When I arrived in Bangkok in the winter of 2017, I met up with Donovan. He rented a scooter and showed me around like a local. One day while sitting in the restaurant at his swanky hotel he said: “Ned, I have to go see about a job up in Chiang Mai. I think we should catch the night train and head up together. You’d love it up there.”
I balked, hesitated, and deliberated (I guess I was still not in the journey mindset I so love and appreciate). I had just got to Bangkok and was just feeling grounded and my goal was to find a great place and enjoy the winter in peace.
Another friend of mine, Alex, was also up in Chiang Mai for a lantern festival and had told me that was her destination. Generally while traveling I kind of let the forces of the world lead me forth so my research is more along the lines of asking a local what I should do. Lantern festival? What’s this, never heard of it.
Loi Krathong (Thai: ลอยกระทง, pronounced [lɔ̄ːj krā.tʰōŋ]) is a Siamese festival celebrated annually throughout the Kingdom of Thailand and in nearby countries with significant southwestern Tai cultures (Laos, Shan, Mon, Tanintharyi, Kelantan, Kedah and Xishuangbanna). The name could be translated as “to float a basket,” and comes from the tradition of making krathong or buoyant, decorated baskets, which are then floated on a river.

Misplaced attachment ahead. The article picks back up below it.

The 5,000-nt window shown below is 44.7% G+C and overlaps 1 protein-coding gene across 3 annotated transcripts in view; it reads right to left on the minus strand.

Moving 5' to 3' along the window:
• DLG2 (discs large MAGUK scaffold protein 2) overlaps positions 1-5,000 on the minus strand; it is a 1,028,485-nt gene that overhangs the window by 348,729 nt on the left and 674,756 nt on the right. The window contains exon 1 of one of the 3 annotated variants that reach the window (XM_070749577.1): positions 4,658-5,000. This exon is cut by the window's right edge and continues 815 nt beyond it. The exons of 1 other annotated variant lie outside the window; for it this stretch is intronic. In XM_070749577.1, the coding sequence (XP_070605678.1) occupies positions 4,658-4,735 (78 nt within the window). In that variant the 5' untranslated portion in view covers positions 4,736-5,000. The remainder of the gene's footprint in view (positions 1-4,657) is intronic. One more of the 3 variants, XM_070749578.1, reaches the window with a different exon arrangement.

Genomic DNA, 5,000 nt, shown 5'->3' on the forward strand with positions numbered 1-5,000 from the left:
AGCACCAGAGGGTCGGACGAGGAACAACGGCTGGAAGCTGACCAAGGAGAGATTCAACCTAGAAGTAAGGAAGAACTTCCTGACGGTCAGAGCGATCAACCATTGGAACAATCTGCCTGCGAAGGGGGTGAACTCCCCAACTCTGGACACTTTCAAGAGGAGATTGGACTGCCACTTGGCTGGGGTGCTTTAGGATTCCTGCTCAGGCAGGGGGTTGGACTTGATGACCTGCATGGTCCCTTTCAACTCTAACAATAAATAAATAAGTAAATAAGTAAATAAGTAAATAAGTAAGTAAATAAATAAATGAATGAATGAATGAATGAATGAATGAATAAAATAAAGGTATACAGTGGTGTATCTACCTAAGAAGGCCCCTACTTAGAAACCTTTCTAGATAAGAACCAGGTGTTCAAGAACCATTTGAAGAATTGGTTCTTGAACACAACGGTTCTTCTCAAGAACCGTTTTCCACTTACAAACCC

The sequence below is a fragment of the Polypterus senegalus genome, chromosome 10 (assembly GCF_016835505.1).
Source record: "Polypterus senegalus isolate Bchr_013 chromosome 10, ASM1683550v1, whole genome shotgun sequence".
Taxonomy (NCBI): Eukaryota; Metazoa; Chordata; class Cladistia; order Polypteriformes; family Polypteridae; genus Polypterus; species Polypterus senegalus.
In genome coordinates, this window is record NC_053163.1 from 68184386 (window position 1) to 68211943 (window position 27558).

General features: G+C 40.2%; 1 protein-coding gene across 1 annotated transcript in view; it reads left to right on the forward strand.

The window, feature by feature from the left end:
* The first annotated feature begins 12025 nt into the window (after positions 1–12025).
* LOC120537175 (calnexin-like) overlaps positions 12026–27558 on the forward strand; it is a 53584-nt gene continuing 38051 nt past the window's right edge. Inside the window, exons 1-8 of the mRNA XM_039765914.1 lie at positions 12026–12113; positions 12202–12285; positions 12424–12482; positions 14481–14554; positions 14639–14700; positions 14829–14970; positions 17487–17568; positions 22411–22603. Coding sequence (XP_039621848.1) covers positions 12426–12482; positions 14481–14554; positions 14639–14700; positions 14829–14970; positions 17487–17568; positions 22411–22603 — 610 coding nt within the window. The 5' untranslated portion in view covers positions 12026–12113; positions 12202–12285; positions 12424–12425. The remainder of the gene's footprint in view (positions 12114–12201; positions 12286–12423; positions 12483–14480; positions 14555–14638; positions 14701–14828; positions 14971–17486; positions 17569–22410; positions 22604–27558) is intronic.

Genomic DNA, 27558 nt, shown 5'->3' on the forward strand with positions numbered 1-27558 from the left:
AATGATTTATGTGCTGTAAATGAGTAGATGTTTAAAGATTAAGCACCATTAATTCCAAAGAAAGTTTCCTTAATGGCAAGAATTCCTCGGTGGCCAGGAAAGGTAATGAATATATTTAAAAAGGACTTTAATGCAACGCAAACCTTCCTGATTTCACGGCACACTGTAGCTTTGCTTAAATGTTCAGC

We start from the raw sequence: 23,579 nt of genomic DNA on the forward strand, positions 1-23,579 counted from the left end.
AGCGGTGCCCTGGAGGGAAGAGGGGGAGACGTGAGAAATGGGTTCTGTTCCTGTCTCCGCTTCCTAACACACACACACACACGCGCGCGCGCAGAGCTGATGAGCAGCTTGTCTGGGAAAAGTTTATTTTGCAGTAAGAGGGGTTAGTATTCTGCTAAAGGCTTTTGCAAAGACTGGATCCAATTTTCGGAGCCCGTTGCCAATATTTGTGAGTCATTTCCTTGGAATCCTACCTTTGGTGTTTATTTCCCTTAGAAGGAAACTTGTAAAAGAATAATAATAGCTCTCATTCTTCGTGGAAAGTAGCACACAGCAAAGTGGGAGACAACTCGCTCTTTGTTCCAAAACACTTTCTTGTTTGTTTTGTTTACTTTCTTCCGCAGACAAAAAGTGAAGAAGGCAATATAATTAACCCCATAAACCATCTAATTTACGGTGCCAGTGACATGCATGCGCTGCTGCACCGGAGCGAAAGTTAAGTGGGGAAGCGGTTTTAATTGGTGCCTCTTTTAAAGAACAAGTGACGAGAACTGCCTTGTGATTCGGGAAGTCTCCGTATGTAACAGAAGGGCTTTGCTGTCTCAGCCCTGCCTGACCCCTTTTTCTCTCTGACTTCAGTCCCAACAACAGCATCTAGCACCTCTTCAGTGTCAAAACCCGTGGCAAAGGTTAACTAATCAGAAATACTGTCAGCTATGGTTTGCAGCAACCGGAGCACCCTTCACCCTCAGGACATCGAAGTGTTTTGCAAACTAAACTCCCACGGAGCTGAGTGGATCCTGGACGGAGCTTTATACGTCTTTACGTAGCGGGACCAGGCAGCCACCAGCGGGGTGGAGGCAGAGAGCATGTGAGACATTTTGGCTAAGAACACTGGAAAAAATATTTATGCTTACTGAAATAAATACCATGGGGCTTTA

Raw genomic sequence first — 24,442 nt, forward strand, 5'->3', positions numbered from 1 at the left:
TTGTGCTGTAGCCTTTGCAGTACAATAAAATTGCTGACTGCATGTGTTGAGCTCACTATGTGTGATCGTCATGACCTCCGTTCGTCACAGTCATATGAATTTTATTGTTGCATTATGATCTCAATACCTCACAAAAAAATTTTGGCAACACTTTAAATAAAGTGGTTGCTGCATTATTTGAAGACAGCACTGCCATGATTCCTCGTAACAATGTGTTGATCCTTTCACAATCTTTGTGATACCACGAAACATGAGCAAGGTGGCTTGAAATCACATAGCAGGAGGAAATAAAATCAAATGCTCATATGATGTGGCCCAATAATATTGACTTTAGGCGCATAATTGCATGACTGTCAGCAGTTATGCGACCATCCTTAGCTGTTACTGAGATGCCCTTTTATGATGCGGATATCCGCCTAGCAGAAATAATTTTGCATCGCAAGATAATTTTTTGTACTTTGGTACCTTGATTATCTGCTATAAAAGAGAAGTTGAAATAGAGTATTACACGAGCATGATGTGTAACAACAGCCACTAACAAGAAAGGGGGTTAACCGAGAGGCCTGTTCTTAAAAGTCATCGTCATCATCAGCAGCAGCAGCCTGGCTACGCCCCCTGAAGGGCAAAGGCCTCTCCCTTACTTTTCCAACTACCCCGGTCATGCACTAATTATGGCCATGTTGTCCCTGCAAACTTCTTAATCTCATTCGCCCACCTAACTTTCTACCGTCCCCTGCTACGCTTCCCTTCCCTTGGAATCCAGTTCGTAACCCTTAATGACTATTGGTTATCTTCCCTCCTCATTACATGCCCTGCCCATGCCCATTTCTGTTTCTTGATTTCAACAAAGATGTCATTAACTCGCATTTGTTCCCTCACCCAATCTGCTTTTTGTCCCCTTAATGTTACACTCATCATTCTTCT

Loi Krathong takes place on the evening of the full moon of the 12th month in the traditional Thai lunar calendar, thus the exact date of the festival changes every year. In the Western calendar this usually falls in the month of November. In Chang Mai, the festival lasts three days, and in 2018, the dates were 21–23 November.
I arrived three days before Loi Krathong. I watched the city amp up for the celebrations. I saw the quiet city before, I felt the roar coming. It was truly a crazy experience. It was hard to find a place to stay, the main streets were all pedestrian traffic. Locals I’m sure stayed mostly away except to capitalize on the tourists by selling things. And then, just like that, it was all over and the city cleaned up.
At a point in the festival I had stumbled upon a beautiful Wat (temple) that people were allowed to be inside and setting off the lanterns. It was mesmerizing watching everybody set them off. After that moment of brilliance, I suddenly began seeing everybody around me and turned my lens more towards them, all sweaty, tired, drunk, and saturated.